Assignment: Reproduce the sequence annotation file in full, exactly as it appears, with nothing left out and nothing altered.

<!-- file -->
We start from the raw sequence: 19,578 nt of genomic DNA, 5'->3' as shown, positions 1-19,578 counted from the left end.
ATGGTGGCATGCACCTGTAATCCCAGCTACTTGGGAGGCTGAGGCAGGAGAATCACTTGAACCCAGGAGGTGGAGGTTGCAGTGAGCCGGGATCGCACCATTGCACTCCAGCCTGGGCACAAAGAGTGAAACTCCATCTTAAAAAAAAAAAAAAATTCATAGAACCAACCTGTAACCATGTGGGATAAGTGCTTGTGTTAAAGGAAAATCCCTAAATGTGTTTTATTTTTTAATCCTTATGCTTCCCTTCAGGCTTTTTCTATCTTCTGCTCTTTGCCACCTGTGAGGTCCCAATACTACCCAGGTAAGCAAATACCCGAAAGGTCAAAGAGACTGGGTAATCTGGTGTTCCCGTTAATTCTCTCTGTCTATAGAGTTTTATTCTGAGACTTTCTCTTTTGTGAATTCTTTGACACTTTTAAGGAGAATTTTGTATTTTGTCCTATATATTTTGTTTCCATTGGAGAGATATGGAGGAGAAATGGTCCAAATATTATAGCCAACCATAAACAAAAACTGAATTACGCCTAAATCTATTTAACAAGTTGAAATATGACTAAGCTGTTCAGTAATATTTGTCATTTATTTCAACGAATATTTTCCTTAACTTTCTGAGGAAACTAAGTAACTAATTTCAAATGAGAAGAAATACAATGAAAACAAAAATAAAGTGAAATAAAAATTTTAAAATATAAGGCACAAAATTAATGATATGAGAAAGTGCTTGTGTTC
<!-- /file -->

We start from the raw sequence: 19,578 nt of genomic DNA, 5'->3' as shown, positions 1-19,578 counted from the left end.
ATGGTGGCATGCACCTGTAATCCCAGCTACTTGGGAGGCTGAGGCAGGAGAATCACTTGAACCCAGGAGGTGGAGGTTGCAGTGAGCCGGGATCGCACCATTGCACTCCAGCCTGGGCACAAAGAGTGAAACTCCATCTTAAAAAAAAAAAAAAATTCATAGAACCAACCTGTAACCATGTGGGATAAGTGCTTGTGTTAAAGGAAAATCCCTAAATGTGTTTTATTTTTTAATCCTTATGCTTCCCTTCAGGCTTTTTCTATCTTCTGCTCTTTGCCACCTGTGAGGTCCCAATACTACCCAGGTAAGCAAATACCCGAAAGGTCAAAGAGACTGGGTAATCTGGTGTTCCCGTTAATTCTCTCTGTCTATAGAGTTTTATTCTGAGACTTTCTCTTTTGTGAATTCTTTGACACTTTTAAGGAGAATTTTGTATTTTGTCCTATATATTTTGTTTCCATTGGAGAGATATGGAGGAGAAATGGTCCAAATATTATAGCCAACCATAAACAAAAACTGAATTACGCCTAAATCTATTTAACAAGTTGAAATATGACTAAGCTGTTCAGTAATATTTGTCATTTATTTCAACGAATATTTTCCTTAACTTTCTGAGGAAACTAAGTAACTAATTTCAAATGAGAAGAAATACAATGAAAACAAAAATAAAGTGAAATAAAAATTTTAAAATATAAGGCACAAAATTAATGATATGAGAAAGTGCTTGTGTTC